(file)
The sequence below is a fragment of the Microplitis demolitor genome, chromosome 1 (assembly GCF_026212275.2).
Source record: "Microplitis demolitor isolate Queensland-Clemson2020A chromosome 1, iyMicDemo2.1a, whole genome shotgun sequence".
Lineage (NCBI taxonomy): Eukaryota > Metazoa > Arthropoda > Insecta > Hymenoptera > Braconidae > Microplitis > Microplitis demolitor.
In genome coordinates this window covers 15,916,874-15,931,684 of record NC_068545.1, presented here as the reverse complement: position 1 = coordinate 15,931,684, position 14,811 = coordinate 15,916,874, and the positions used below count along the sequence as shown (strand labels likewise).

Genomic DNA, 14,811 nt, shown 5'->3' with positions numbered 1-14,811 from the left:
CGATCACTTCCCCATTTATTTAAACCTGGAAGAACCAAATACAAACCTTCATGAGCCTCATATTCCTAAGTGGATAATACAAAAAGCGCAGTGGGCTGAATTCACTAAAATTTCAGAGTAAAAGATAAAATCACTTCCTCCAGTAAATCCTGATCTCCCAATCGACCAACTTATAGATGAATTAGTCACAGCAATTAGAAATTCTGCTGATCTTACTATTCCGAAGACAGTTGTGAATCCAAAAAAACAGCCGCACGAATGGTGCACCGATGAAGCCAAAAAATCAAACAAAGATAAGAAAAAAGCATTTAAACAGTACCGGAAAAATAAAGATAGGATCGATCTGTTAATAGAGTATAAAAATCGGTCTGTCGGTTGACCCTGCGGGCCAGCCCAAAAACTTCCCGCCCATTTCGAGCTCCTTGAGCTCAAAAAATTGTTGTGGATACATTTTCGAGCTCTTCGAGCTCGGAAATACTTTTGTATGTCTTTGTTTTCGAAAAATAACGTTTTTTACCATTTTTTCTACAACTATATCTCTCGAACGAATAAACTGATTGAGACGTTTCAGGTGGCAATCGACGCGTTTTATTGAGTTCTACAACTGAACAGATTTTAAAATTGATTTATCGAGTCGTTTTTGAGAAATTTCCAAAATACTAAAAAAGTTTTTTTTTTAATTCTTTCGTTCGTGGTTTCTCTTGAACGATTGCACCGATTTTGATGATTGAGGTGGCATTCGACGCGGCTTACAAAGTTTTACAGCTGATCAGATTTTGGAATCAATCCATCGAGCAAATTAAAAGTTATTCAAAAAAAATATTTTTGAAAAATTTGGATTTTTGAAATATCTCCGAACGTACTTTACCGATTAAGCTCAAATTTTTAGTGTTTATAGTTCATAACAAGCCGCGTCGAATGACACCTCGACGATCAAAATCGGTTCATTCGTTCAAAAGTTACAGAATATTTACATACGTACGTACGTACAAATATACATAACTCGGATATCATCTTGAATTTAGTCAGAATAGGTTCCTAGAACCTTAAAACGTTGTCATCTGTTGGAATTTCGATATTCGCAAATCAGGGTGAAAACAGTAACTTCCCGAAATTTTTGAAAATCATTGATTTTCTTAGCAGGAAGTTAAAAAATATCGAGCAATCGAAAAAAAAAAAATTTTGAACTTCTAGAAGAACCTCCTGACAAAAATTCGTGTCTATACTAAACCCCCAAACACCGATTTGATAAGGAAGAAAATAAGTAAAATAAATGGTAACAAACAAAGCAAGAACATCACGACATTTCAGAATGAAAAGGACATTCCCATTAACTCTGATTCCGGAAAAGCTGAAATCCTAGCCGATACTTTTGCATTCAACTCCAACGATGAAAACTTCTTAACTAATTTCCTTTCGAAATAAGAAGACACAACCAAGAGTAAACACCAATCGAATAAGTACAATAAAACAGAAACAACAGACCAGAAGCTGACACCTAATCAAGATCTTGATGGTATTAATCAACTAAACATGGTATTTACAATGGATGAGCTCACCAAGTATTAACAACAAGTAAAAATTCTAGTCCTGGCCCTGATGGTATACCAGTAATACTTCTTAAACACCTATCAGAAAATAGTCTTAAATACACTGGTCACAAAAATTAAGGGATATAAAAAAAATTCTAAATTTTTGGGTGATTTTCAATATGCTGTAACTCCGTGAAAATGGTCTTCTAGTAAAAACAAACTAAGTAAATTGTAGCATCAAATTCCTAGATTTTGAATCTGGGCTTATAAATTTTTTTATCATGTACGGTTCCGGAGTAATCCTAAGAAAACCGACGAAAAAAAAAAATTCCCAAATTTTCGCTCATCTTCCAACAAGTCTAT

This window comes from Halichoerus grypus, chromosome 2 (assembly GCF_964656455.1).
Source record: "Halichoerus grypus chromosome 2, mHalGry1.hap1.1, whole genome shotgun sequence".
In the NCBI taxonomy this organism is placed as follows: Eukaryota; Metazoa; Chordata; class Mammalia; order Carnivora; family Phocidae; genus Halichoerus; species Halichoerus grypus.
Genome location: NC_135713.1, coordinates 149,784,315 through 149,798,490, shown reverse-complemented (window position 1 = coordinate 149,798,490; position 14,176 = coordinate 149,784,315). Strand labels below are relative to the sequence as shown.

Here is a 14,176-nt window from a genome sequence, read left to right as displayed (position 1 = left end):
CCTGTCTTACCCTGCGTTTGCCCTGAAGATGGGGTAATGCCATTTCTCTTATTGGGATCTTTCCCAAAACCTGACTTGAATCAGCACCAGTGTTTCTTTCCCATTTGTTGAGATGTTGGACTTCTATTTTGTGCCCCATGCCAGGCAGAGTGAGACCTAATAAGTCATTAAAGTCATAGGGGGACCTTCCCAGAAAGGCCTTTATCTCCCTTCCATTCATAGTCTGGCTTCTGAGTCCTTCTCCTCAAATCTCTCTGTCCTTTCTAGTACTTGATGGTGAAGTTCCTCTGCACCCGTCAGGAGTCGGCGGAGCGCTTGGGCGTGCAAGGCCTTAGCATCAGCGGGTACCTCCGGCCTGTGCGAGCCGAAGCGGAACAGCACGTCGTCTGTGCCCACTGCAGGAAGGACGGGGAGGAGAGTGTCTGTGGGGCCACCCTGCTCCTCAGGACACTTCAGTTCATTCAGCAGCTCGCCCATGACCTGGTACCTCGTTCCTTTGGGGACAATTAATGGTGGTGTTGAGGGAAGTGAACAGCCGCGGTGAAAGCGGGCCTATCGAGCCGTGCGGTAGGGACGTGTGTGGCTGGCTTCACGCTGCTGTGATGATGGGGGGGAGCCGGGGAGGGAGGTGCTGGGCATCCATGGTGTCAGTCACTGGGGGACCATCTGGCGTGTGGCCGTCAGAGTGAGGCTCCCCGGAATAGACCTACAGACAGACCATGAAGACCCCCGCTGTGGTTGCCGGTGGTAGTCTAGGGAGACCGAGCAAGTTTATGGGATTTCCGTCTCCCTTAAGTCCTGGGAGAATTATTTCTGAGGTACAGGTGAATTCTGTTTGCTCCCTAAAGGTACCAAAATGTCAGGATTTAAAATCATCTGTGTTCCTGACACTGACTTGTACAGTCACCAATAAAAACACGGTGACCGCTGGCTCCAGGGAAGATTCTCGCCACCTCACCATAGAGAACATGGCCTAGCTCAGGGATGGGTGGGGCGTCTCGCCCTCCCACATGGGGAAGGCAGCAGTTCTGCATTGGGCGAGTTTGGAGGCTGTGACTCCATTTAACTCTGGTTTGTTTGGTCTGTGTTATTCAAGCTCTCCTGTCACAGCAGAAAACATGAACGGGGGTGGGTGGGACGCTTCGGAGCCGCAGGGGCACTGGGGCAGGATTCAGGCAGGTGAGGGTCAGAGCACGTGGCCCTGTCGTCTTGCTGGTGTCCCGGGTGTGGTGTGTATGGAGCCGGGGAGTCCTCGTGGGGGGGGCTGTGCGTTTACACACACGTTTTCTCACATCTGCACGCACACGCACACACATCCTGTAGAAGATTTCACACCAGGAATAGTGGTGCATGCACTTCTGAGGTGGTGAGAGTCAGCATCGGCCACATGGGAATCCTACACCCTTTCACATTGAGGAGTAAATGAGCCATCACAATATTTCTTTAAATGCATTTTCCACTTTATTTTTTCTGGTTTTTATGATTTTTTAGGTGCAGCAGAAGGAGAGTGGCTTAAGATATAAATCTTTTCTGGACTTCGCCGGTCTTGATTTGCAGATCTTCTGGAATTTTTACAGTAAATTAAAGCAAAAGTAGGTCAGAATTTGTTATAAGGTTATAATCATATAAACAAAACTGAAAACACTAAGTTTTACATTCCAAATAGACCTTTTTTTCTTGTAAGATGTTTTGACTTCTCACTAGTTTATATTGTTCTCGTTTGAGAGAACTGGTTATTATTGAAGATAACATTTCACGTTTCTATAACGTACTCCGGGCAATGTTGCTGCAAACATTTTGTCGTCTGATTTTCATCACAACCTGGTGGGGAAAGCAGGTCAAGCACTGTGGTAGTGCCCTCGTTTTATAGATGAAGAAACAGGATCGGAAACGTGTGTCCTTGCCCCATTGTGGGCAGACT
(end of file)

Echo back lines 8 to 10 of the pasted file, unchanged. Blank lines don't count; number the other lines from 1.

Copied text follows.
Source record: "Halichoerus grypus chromosome 2, mHalGry1.hap1.1, whole genome shotgun sequence".
In the NCBI taxonomy this organism is placed as follows: Eukaryota; Metazoa; Chordata; class Mammalia; order Carnivora; family Phocidae; genus Halichoerus; species Halichoerus grypus.
Genome location: NC_135713.1, coordinates 149,784,315 through 149,798,490, shown reverse-complemented (window position 1 = coordinate 149,798,490; position 14,176 = coordinate 149,784,315). Strand labels below are relative to the sequence as shown.